Google has released version 0.2 Alpha of the Project Ara MDK. This is the set of data and tools developers can use to create modules for Google’s upcoming modular smartphone.
Later this year Google hopes to sell customers an endoskeleton for a Project Ara smartphone, allowing them to pick and choose modules for the processor, screen, battery, and other components they want.
The Project Ara MDK 0.2 includes updated specifications and better outlines how the system will work.
Google will be holding its second Ara Developers Conference on January 14th, and the new kit comes about a month ahead of that event.
Among other things, it includes details for the latest Project Ara prototype, which is currently referred to as the Spiral 2. It also introduces the “Greybus” communication protocol suite which is designed to let modules communicate with the endoskeleton (and one another).
MDK 0.2 also gives an initial explanation of the upcoming Ara Module Marketplace, which will allow module makers to sell their hardware to customers much the way app developers can currently sell their software through the Google Play Store.
Developers will be able to submit details about their hardware through the Ara Developer Console, while users of Ara phones will be able to use an Ara Configurator app to choose the hardware they’d like.
At the most basic level, this can let you customize your phone by choosing modules you’ll need most. Do you always worry your phone’s battery will die, but you never take pictures with your smartphone? No problem: opt for 2 battery modules and leave out the camera module.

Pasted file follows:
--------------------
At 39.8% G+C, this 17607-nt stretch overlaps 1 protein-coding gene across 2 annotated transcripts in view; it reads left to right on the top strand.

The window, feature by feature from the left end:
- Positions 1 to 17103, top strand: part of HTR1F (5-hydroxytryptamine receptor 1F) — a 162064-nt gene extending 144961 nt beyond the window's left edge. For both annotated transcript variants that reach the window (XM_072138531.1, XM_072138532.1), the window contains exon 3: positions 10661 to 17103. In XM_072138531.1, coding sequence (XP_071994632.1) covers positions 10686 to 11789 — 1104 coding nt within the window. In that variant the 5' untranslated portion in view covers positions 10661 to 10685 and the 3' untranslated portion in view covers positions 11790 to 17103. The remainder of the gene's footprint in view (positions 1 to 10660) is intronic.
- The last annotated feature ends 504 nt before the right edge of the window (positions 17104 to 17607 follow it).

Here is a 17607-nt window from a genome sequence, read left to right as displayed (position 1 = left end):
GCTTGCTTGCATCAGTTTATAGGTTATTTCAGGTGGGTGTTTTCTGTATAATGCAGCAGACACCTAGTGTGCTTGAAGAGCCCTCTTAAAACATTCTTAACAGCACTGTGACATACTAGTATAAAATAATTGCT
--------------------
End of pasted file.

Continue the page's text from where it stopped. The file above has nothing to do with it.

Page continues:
But since most modules are hot swappable, you can also order components you don’t expect to use all the time… and just pop them into the phone’s frame when you need them. Done with your photo shoot? Take out the camera and slap in a battery.
Modules may also be available for hardware that’s not currently common in smartphones. Need a thermometer, infrared camera, or microscope for your phone? Project Ara could lead to a future where you don’t have to buy an expensive phone aimed at scientists or field workers… you could just buy a standard endoskeleton and outfit it with the modules you want.
Another new feature mentioned in the 0.2 MDK is an Ara Manager App which isn’t available yet, but which should be available in a future MDK.
The app will let users view details about all the modules attached to their device and offer tools for swapping modules.